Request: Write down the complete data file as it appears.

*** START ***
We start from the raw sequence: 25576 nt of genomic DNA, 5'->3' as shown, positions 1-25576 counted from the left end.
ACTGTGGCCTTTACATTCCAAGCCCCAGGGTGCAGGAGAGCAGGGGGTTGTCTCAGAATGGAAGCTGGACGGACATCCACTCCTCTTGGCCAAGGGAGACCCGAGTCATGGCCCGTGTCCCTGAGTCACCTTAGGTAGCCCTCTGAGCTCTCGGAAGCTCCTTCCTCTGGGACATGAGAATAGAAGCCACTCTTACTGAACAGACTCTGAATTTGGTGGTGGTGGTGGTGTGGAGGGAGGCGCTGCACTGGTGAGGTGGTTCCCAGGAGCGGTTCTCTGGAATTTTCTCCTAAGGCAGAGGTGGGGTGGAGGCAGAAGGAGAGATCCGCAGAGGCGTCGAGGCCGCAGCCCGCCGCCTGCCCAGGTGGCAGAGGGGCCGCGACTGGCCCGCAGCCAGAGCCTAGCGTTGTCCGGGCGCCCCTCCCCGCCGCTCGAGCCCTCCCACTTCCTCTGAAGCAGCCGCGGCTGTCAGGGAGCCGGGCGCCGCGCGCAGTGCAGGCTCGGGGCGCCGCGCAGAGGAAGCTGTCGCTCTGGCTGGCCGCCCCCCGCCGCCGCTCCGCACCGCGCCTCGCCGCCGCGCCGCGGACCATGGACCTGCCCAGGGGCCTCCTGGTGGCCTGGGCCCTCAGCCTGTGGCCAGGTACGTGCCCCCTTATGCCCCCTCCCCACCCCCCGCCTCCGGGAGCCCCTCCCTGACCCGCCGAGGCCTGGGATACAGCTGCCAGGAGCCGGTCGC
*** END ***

We start from the raw sequence: 25576 nt of genomic DNA, 5'->3' as shown, positions 1-25576 counted from the left end.
ACTGTGGCCTTTACATTCCAAGCCCCAGGGTGCAGGAGAGCAGGGGGTTGTCTCAGAATGGAAGCTGGACGGACATCCACTCCTCTTGGCCAAGGGAGACCCGAGTCATGGCCCGTGTCCCTGAGTCACCTTAGGTAGCCCTCTGAGCTCTCGGAAGCTCCTTCCTCTGGGACATGAGAATAGAAGCCACTCTTACTGAACAGACTCTGAATTTGGTGGTGGTGGTGGTGTGGAGGGAGGCGCTGCACTGGTGAGGTGGTTCCCAGGAGCGGTTCTCTGGAATTTTCTCCTAAGGCAGAGGTGGGGTGGAGGCAGAAGGAGAGATCCGCAGAGGCGTCGAGGCCGCAGCCCGCCGCCTGCCCAGGTGGCAGAGGGGCCGCGACTGGCCCGCAGCCAGAGCCTAGCGTTGTCCGGGCGCCCCTCCCCGCCGCTCGAGCCCTCCCACTTCCTCTGAAGCAGCCGCGGCTGTCAGGGAGCCGGGCGCCGCGCGCAGTGCAGGCTCGGGGCGCCGCGCAGAGGAAGCTGTCGCTCTGGCTGGCCGCCCCCCGCCGCCGCTCCGCACCGCGCCTCGCCGCCGCGCCGCGGACCATGGACCTGCCCAGGGGCCTCCTGGTGGCCTGGGCCCTCAGCCTGTGGCCAGGTACGTGCCCCCTTATGCCCCCTCCCCACCCCCCGCCTCCGGGAGCCCCTCCCTGACCCGCCGAGGCCTGGGATACAGCTGCCAGGAGCCGGTCGC